When I think of the word Lesbian I think of my grandma. She’s a lesbian and she’s old and doesn’t wear a bra. Her friends all looked similar, no bras, Hawaiian button up shirts. Lesbians, in my mind, look like my grandma.

Elan had left an extra key for the apartment in case we lost ours, but instead we give it to V.

Pretty soon after we give her a key she decides to move in. We make her a makeshift bed on the roof deck comprised mostly of the pillows and blankets left from the earlier program participants. She thanks us on her first morning moved in by getting up early to make breakfast before we left for our internships. I help out, scrambling eggs over the stove while V chops fresh cucumbers and tomatoes. 

After everyone leaves we sit on the balcony eating the leftovers, drinking Turkish coffee, and sharing a rollie.

“So babe, what should we do today?” 

It makes me laugh when V calls me babe because we’re not together. I’m straight.

I’ve have been talking to this Israeli guy on Tinder. I show V his profile and she looks at the first picture, then passes my phone back to me. “Aren’t you gonna look at his other pictures?” I ask. “Nah, all straight guys look the same to me.”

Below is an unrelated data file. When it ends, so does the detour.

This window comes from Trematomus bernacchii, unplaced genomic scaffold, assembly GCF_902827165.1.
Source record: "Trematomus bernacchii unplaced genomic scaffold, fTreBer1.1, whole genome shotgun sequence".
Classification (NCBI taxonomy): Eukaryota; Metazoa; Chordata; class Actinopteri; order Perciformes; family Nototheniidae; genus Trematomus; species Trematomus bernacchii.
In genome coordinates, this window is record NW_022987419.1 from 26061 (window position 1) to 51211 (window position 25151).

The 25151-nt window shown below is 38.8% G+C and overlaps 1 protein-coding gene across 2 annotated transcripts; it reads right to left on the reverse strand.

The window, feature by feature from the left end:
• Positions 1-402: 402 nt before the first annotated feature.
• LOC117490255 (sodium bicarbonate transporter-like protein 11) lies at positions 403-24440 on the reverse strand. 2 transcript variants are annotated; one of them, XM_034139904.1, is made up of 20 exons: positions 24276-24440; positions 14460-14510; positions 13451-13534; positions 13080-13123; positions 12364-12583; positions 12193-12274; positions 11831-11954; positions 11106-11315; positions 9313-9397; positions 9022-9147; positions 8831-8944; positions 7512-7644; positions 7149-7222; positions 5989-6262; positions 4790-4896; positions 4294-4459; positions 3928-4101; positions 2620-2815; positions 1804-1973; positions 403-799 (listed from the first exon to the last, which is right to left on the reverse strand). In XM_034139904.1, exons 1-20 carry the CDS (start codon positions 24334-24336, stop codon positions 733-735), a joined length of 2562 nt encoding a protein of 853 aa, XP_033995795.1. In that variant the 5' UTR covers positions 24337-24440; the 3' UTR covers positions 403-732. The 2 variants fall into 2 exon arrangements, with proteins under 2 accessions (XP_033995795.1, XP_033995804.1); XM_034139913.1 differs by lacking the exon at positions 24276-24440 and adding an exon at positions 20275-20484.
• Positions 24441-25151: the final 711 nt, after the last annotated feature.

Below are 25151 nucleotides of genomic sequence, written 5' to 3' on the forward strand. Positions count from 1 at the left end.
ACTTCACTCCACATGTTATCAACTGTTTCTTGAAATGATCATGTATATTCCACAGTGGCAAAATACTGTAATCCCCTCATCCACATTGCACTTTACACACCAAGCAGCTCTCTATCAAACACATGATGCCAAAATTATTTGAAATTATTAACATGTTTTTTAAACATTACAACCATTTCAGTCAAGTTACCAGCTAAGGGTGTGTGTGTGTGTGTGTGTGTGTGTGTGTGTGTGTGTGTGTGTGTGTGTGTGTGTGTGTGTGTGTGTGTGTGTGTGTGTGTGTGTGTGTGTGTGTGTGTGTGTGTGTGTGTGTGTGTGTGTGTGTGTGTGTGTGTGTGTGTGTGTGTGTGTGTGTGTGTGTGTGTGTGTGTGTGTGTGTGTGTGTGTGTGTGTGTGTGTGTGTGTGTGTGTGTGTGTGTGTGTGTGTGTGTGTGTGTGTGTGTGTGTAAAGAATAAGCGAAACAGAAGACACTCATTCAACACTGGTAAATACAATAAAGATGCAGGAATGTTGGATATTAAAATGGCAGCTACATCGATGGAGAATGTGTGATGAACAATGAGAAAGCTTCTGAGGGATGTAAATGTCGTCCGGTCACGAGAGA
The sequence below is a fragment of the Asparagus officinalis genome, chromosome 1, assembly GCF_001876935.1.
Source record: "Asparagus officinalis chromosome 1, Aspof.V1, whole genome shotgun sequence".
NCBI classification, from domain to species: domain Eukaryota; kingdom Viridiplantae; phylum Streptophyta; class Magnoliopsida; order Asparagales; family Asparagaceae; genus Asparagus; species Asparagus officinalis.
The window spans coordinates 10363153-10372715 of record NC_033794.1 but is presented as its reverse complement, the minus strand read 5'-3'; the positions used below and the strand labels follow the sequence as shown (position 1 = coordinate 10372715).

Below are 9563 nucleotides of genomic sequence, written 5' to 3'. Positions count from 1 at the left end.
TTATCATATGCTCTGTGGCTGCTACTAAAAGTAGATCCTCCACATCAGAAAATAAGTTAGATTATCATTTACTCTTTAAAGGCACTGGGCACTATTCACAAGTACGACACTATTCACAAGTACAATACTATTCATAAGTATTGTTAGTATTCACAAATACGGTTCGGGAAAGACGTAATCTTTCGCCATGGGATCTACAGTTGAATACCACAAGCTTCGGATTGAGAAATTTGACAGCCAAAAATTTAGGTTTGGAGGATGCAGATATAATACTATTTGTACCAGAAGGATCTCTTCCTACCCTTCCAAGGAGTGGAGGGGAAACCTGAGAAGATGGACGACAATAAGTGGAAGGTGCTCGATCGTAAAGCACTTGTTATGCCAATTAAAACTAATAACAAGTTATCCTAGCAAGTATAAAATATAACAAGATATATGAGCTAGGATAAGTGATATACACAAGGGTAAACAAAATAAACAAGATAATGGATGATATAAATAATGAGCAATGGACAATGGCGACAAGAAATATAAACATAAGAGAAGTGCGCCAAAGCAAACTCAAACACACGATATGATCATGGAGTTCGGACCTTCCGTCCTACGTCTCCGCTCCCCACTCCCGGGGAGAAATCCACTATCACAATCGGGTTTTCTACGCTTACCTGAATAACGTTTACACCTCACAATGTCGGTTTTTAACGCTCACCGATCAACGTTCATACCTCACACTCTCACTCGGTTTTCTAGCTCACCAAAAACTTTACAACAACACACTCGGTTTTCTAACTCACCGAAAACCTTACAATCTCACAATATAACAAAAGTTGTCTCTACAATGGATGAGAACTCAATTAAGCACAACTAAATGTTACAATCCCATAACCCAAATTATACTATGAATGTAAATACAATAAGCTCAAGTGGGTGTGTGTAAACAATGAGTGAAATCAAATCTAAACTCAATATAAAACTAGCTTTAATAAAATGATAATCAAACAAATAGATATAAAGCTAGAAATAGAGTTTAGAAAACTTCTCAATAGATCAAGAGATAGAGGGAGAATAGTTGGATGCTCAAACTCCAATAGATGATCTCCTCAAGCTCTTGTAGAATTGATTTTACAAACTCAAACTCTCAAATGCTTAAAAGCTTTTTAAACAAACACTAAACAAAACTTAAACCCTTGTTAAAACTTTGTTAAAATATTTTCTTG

For one of our programed trips, Eyal took us to spend a weekend in Yeruham. Yeruham is in the Negev desert and has a population of under 1000 people. It’s hot as hell and the middle of nowhere. We’re staying in a youth hostel, which is surprising since I have no idea why youth would want to visit Yeruham. V, and I are rooming together.

We walk into town to buy some alcohol. The center of town is an open square with dirty folding chairs and tables. There’s a small convenience store with really cheap Arak, this middle eastern liquor that tastes like black liquorice. There’s a small grocery store and a hookah lounge. The town square is filled with feral cats. V snapchats a video of the cats after we buy two large bottles of Arak and one bottle of mango juice.